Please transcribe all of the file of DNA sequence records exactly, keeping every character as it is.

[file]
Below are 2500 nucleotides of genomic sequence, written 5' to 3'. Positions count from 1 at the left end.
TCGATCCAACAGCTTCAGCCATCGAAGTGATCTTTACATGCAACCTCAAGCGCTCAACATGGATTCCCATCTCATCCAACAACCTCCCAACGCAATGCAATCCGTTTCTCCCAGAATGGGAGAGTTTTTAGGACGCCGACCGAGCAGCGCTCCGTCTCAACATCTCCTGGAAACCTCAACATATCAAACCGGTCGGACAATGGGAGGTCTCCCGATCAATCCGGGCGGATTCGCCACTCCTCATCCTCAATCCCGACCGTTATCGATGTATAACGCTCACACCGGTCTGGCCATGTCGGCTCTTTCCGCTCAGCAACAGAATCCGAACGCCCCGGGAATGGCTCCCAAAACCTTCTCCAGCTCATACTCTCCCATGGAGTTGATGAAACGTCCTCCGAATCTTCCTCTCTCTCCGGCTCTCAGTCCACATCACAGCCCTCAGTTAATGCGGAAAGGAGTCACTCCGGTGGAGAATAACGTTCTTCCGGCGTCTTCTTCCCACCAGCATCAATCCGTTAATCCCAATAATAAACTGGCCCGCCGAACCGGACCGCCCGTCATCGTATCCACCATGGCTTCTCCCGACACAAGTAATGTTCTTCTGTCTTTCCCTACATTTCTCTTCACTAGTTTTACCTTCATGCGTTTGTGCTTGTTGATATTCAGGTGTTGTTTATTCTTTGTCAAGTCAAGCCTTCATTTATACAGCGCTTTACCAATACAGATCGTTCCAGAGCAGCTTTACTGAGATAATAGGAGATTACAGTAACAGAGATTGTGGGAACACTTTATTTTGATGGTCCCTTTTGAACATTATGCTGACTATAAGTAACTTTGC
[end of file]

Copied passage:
Below are 2500 nucleotides of genomic sequence, written 5' to 3'. Positions count from 1 at the left end.
TCGATCCAACAGCTTCAGCCATCGAAGTGATCTTTACATGCAACCTCAAGCGCTCAACATGGATTCCCATCTCATCCAACAACCTCCCAACGCAATGCAATCCGTTTCTCCCAGAATGGGAGAGTTTTTAGGACGCCGACCGAGCAGCGCTCCGTCTCAACATCTCCTGGAAACCTCAACATATCAAACCGGTCGGACAATGGGAGGTCTCCCGATCAATCCGGGCGGATTCGCCACTCCTCATCCTCAATCCCGACCGTTATCGATGTATAACGCTCACACCGGTCTGGCCATGTCGGCTCTTTCCGCTCAGCAACAGAATCCGAACGCCCCGGGAATGGCTCCCAAAACCTTCTCCAGCTCATACTCTCCCATGGAGTTGATGAAACGTCCTCCGAATCTTCCTCTCTCTCCGGCTCTCAGTCCACATCACAGCCCTCAGTTAATGCGGAAAGGAGTCACTCCGGTGGAGAATAACGTTCTTCCGGCGTCTTCTTCCCACCAGCATCAATCCGTTAATCCCAATAATAAACTGGCCCGCCGAACCGGACCGCCCGTCATCGTATCCACCATGGCTTCTCCCGACACAAGTAATGTTCTTCTGTCTTTCCCTACATTTCTCTTCACTAGTTTTACCTTCATGCGTTTGTGCTTGTTGATATTCAGGTGTTGTTTATTCTTTGTCAAGTCAAGCCTTCATTTATACAGCGCTTTACCAATACAGATCGTTCCAGAGCAGCTTTACTGAGATAATAGGAGATTACAGTAACAGAGATTGTGGGAACACTTTATTTTGATGGTCCCTTTTGAACATTATGCTGACTATAAGTAACTTTGC